Going to financial extremes ... well, virtually

Hi-tech rivals are joining forces to explore the future of finance
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The Independent Online
Not so long ago, technology was deemed so central to the business of financial services organisations that they would not have dreamt of sharing it. Yet, last week the global banking firm JP Morgan announced a strategic alliance under which Computer Sciences Corporation, Andersen Consulting, AT&T Solutions and Bell Atlantic Network Integration will manage parts of its "technology infrastructure".

Basically, it is an admission on the part of Morgan that this area is so important that it cannot afford to do it all alone. "Technology is critical to JP Morgan's success - so critical, and on so many specialised, fast-developing fronts, that no one firm can be a leader in all of them," says the firm's chairman, Douglas Warner.

Estimated to be worth more than $2bn over seven years, the agreement is a landmark. As well as bringing longtime rivals CSC and Andersen together, it will see the management team formed from senior executives from all the parties. For all its innovation, though, such a move is only one approach to dealing with what all agree is going to be a challenging period for financial services.

It is generally reckoned that in the coming years competition will increase, technology will advance fast, the power of the consumer will continue to grow, while regulation will evolve rapidly. Riding over all these is an uncertain economic and political climate. This last is already being felt in the earnest discussion of replacement products or services for the 25-year mortgage.

Glimpses of what might happen are offered courtesy of a project just unveiled by Andersen Consulting, one of the partners in the Pinnacle Alliance, as the Morgan consortium is called. The Virtual Financial Services Model is, says the firm, "a high level tool that helps clients explore a number of plausible futures, determine a sensible strategic direction, and define the specific actions they need to take".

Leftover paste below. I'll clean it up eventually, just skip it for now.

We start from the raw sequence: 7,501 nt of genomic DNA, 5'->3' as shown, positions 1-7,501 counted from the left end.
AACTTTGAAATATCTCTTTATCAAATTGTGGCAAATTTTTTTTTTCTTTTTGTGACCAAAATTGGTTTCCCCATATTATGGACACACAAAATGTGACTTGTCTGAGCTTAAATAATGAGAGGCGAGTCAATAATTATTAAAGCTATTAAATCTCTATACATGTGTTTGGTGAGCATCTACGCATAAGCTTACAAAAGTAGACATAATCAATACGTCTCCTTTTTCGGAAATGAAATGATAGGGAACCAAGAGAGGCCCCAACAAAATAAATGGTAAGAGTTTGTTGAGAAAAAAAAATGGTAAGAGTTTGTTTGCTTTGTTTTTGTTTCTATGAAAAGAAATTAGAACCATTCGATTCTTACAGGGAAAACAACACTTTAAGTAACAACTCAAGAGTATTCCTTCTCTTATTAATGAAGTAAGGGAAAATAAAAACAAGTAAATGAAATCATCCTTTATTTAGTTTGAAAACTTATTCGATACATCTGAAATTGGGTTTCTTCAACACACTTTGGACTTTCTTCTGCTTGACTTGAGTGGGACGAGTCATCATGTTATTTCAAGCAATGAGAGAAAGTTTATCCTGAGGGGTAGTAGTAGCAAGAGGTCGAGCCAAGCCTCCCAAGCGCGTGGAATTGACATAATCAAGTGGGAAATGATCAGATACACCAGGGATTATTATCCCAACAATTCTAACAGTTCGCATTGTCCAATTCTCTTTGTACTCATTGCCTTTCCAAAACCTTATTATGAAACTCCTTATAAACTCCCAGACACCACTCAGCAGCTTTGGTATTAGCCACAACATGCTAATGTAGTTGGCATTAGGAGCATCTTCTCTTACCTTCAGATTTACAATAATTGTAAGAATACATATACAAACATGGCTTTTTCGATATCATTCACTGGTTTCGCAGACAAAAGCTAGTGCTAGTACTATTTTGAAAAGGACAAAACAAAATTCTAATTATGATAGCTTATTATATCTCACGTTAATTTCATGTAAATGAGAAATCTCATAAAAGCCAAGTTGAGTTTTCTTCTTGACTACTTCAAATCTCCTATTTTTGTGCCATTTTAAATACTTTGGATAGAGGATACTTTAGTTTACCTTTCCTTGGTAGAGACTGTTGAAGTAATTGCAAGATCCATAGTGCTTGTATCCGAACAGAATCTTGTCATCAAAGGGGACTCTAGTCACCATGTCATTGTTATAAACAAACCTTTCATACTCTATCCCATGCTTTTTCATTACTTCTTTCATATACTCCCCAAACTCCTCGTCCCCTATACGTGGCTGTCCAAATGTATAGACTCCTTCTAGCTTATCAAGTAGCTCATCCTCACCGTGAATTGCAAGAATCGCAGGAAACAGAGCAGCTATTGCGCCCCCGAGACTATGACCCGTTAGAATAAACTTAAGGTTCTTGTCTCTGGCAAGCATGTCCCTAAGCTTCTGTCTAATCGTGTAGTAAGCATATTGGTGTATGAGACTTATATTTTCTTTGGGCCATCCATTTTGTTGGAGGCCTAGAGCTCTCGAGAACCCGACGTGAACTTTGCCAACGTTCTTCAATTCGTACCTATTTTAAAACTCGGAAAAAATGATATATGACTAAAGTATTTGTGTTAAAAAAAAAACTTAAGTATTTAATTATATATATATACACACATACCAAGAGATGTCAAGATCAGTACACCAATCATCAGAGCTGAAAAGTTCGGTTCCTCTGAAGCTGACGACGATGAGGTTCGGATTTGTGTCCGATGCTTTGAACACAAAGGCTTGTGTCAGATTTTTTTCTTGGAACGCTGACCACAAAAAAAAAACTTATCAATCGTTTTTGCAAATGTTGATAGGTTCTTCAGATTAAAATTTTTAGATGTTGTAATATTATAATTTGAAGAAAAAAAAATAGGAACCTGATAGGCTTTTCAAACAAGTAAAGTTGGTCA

Robert Baldock, the Andersen partner who headed the project, points out that the findings are based on neither market research nor statistics- driven financial analysis. Instead, the project team used the firm's expertise - gathered through gaining more than a quarter of last year's revenues from financial services clients such as Barclays Bank, Marsh McLennan and the London Stock Exchange - to identify "the various extremes of the industry's future". The idea is that if companies examine the potential impact of these extremes they can develop robust strategic plans.

"The VFS-Model will help companies to build flexibility into their organisation and plans so that they can change quickly. This is essential, considering the pace at which the market is moving," says Mr Baldock. "Without this model, companies run the risk of investing in the wrong initiatives and finding themselves unable to catch up with competitors who innovate to offer customers new services through new channels."

The firm can already boast the support of at least one client, a leading Scandinavian insurance company, whose marketing director says the model "takes us away from trying to predict one future and allows our planning process to deal with uncertainty in a practical way". The years ahead will presumably reveal exactly what that is.

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